In our reading from Acts we see this very thing taking place. Peter looks out to the crowd and begins by reminded them of ‘The God of Abraham, and of Isaac, and of Jacob, the God of our fathers…’ He locates their memory in the story of their people then reminds them off the tragedy of Jesus’ death which would have been fresh in everyone’s minds. This same Jesus who was crucified is the same person who is being testified to through Peter’s life – the verses in Acts which precede our reading tell of Peter praying, in Jesus’ name, for the healing of an old crippled beggar. It was not enough for Peter to know Jesus was who he said he was and was now resurrected, Peter’s life had to remember and proclaim it. Peter’s own mind would have been haunted by his denial of Jesus, but his life speaks of denial no more.
Strang is haunted by what he saw and heard in Lebanon, a haunting that has unsettled his dreams and waking moments. You can hear in his voice the sleepless nights and desperate attempts to find a solution. He told of the way he knew of what had happened, and what continued to happen in Syria, but by experiencing it he was unable to shake off the truth of what he knew.
In ‘Woman in Gold’ the lawyer, Randol Schoenberg, who takes Altmann’s case, begins his journey with the hope of helping his client reclaim her expensive paintings. It is only after he has visited Austria, walked the streets of Vienna and seen the painting that he realises their is something bigger at play. His own grandfather, a Austrian composer, had also fled Vienna and settled in Los Angeles, but for Schoenberg that was simply family history. Participating in reclaiming history for Altmann becomes the very action that sends Schoenberg into an unshakeable desire for reconnecting with the avoided memory of what so many in Austria had lived through in the Second World War.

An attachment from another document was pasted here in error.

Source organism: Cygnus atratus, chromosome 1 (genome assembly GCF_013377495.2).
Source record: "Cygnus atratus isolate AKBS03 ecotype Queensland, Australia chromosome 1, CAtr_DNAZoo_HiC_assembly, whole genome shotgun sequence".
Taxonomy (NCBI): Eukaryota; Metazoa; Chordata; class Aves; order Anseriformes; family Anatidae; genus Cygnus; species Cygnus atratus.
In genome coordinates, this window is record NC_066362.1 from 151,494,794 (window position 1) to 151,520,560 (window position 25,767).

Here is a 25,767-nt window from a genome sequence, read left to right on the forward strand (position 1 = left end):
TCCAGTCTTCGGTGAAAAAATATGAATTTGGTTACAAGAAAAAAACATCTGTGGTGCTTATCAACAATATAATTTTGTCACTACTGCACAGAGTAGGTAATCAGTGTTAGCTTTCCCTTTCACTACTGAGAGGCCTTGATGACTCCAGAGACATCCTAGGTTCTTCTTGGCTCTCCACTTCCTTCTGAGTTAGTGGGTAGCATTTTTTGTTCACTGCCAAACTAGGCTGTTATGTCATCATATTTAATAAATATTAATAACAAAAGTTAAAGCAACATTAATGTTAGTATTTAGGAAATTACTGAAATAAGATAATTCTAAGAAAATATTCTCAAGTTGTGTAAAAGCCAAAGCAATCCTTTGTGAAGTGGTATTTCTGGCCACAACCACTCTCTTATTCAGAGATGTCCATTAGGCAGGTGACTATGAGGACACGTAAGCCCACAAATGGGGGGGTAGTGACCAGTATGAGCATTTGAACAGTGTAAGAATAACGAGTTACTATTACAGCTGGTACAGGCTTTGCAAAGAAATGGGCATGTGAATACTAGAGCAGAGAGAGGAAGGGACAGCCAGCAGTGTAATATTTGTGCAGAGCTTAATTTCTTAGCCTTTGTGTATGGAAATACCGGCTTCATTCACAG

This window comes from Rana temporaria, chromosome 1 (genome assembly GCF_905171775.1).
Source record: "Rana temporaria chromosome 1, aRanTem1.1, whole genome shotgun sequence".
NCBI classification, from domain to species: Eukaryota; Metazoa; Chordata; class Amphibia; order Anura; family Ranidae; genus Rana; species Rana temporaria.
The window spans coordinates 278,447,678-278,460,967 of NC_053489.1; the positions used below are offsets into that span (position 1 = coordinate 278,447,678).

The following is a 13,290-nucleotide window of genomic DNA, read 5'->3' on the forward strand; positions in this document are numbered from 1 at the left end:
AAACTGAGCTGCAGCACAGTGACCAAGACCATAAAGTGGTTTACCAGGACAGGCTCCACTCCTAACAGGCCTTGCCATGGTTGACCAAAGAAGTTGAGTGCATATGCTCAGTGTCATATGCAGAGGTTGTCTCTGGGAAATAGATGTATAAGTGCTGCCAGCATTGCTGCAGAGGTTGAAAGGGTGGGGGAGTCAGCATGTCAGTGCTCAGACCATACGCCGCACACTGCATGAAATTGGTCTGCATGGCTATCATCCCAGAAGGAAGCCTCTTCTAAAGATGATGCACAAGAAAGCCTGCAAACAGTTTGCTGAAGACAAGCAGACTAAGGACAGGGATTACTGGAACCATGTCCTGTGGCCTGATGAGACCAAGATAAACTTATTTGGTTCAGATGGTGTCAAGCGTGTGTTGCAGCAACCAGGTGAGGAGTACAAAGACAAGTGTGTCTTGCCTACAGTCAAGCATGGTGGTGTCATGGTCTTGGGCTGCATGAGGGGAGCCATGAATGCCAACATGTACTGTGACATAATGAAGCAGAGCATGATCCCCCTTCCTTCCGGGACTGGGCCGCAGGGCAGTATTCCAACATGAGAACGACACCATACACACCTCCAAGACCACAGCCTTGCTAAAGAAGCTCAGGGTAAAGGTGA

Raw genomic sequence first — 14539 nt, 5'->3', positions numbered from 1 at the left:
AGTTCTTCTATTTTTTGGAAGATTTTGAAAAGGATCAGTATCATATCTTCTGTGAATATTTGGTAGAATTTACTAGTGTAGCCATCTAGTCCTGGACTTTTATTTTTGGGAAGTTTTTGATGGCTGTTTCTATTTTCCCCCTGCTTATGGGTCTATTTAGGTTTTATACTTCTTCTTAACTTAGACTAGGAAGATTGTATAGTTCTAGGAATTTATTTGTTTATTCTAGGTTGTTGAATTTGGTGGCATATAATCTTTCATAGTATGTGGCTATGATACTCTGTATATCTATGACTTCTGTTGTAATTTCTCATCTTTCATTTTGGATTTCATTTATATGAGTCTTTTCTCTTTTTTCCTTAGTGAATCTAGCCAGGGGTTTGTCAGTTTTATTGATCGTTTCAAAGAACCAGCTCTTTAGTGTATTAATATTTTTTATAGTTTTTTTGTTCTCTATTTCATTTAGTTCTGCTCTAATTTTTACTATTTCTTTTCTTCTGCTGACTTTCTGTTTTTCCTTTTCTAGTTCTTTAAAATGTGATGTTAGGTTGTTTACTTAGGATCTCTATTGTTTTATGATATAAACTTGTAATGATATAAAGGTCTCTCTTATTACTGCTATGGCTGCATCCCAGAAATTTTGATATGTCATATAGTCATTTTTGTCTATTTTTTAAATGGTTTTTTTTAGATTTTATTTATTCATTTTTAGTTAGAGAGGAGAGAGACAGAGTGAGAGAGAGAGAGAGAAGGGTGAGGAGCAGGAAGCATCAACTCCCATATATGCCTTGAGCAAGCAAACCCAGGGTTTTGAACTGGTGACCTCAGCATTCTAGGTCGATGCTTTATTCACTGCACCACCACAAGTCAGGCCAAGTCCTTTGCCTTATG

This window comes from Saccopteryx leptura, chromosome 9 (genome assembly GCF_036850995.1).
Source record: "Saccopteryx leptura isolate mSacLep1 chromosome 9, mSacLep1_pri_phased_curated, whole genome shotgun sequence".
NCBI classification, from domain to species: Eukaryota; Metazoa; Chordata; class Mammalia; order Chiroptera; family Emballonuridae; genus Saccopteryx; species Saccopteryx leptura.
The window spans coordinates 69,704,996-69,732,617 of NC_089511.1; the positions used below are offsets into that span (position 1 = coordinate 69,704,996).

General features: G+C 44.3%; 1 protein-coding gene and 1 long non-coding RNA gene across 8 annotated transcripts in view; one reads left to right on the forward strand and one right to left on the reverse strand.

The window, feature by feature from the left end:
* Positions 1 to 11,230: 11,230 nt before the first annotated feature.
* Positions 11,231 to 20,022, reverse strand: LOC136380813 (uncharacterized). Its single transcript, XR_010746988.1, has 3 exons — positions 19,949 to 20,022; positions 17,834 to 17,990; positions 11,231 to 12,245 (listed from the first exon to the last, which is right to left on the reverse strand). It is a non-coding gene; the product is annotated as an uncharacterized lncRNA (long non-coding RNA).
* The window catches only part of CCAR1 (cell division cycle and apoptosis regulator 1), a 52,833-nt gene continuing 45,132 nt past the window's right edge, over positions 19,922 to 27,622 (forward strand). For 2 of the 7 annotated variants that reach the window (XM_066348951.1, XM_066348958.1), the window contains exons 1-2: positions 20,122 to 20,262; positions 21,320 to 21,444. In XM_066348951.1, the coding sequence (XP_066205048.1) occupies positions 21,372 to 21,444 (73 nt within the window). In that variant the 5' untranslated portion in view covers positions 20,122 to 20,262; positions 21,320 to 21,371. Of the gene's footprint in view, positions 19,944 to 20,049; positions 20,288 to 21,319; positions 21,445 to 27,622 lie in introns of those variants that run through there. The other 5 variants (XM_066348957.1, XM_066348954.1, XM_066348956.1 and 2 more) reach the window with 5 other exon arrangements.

In my life there are many memories that haunt me, ones that seem to posses me and shape my life so many years after they have been lost to my own history. Somethings I am able to relegate to knowledge, to easily dismiss them as things of the past, but others hold on tight as if they are so much more simple experiences. Our journey into easter is a time to look at the memories we continue to live out. To take stock of the experiences that possess our very lives. Peter denied Jesus and abandoned him before his death, but that is not the end of his story.
Easter is a time not simply to proclaim the resurrection of Jesus, but to seek that resurrection for our own lives, the life of this community and our country. As with Peter somethings need to be put behind us so that we may live a new life not bound by our past. While others need to be dug up from the realm of knowledge because there is work to be done if new life is to be found.